TUAB0204 - Oral Abstract Session
Safety and efficacy of etravirine in HIV-1-infected, treatment-experienced children and adolescents: PIANO 48-week results
Presented by Gareth Tudor-Williams (United Kingdom).
G. Tudor-Williams1, P. Cahn2, K. Chokephaibulkit3, J. Fourie4, C. Karatzios5, S. Dincq6, T.N. Kakuda7, S. Nijs6, L. Tambuyzer6, F. Tomaka7
1Imperial College Department of Medicine, London, United Kingdom, 2Fundación Huesped, Buenos Aires, Argentina, 3Mahidol University, Bangkok, Thailand, 4Dr Jan Fourie Medical Practice, Dundee, South Africa, 5McGill University Health Centre, Montréal, Canada, 6Janssen Infectious Diseases BVBA, Beerse, Belgium, 7Janssen Research & Development, LLC, Titusville, United States
Background: Etravirine has demonstrated efficacy and safety in treatment-experienced, HIV-1-infected adults. Pediatric development is ongoing.
Methods: PIANO (TMC125-C213; NCT00665847) is a 48-week, Phase II, open-label trial of the safety, efficacy and pharmacokinetics of etravirine 5.2mg/kg (maximum dose 200mg) bid in HIV-1-infected, treatment-experienced children (6-< 12 years) and adolescents (12-< 18 years) with screening viral load (VL) ≥500 copies/mL. All patients received an investigator-selected, optimized background regimen (OBR) of a ritonavir-boosted PI plus N(t)RTIs and optional enfuvirtide and/or raltegravir. Week 48 (W48) data are reported.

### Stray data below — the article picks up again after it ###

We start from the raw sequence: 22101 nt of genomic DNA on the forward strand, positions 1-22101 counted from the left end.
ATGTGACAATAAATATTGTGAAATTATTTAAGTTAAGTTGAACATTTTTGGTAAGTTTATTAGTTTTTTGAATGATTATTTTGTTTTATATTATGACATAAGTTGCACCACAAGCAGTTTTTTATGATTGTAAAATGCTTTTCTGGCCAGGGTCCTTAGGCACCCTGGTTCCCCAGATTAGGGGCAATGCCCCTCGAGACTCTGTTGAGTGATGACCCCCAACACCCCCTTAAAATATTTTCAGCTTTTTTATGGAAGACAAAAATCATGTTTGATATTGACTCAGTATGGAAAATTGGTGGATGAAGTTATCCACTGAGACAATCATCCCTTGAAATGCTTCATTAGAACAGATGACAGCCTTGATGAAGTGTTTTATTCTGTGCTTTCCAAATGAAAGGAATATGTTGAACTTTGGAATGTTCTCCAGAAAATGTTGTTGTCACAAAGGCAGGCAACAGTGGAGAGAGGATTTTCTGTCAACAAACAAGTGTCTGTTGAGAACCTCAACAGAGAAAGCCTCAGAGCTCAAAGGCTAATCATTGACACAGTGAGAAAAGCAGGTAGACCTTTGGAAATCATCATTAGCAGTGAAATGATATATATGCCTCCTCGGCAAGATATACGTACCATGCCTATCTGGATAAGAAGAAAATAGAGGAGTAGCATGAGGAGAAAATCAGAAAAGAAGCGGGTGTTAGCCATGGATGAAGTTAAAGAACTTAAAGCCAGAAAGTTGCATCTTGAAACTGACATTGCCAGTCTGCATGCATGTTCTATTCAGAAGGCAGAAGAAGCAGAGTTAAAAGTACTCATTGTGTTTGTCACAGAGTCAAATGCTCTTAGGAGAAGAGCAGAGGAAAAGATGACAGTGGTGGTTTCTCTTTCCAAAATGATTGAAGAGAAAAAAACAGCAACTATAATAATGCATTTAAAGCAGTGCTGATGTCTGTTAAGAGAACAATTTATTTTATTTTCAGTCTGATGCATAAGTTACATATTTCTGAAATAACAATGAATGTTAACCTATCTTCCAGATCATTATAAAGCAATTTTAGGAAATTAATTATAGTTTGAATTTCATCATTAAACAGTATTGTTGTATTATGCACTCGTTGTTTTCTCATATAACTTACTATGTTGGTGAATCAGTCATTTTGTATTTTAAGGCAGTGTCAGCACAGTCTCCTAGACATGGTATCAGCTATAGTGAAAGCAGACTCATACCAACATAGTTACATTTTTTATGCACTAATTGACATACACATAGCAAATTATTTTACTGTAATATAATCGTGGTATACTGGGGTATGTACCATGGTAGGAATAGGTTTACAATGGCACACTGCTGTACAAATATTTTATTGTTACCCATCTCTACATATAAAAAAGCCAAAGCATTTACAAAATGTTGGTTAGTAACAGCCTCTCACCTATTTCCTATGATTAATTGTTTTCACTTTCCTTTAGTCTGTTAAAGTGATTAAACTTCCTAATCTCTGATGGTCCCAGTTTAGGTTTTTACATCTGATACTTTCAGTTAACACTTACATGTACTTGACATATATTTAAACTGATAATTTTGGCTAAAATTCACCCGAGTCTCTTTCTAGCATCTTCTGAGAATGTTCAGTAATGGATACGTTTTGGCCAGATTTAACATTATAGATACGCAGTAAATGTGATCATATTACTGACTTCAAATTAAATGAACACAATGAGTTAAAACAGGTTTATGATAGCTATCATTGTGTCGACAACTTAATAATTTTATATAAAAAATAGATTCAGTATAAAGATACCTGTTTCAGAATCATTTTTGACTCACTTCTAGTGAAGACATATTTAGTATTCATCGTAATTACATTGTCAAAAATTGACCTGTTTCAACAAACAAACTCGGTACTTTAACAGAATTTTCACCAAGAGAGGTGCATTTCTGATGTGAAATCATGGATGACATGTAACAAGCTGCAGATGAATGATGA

Results: Overall, 101 patients were enrolled (63% female, 49% white) and 76 (75%) completed the trial; most discontinuations were for adverse events (AEs) or trial non-compliance (8% each). At W48, 65% of patients were adherent by PENTA adherence questionnaire. By pill count, 39% (children 46%, adolescents 35%) were >95% adherent; 70% were >80% adherent. The most common drug-related AE was rash (18%) (Table). Four percent discontinued due to rash. Serious AEs were seen in 5% of patients while 14% experienced a grade 3/4 AE. Laboratory toxicities were predominantly grade 1/2. At W48, 56% of patients achieved VL < 50 copies/mL (intent-to-treat, non-completer=failure), with better responses in children than adolescents (Table). Median time to first response (VL < 50 copies/mL) was 16 weeks (children) and 24 weeks (adolescents). Forty one patients (41%) were classed as virologic failures (VF): 29 non-responders and 12 rebounders. Of 30 VFs with available genotype at endpoint, 18 (60%) developed NNRTI
resistance-associated mutations, most commonly: Y181C (n=8), E138A (n=3), L100I (n=3) and/or V90I (n=3).
Conclusions: The efficacy, safety and resistance profiles of etravirine 5.2 mg/kg bid plus OBR in this difficult-to-treat, antiretroviral-experienced pediatric population were comparable to those observed in treatment-experienced adults (DUET trials). Responses were better in children than adolescents, most likely due to less advanced disease, better adherence and less previous NNRTI use.
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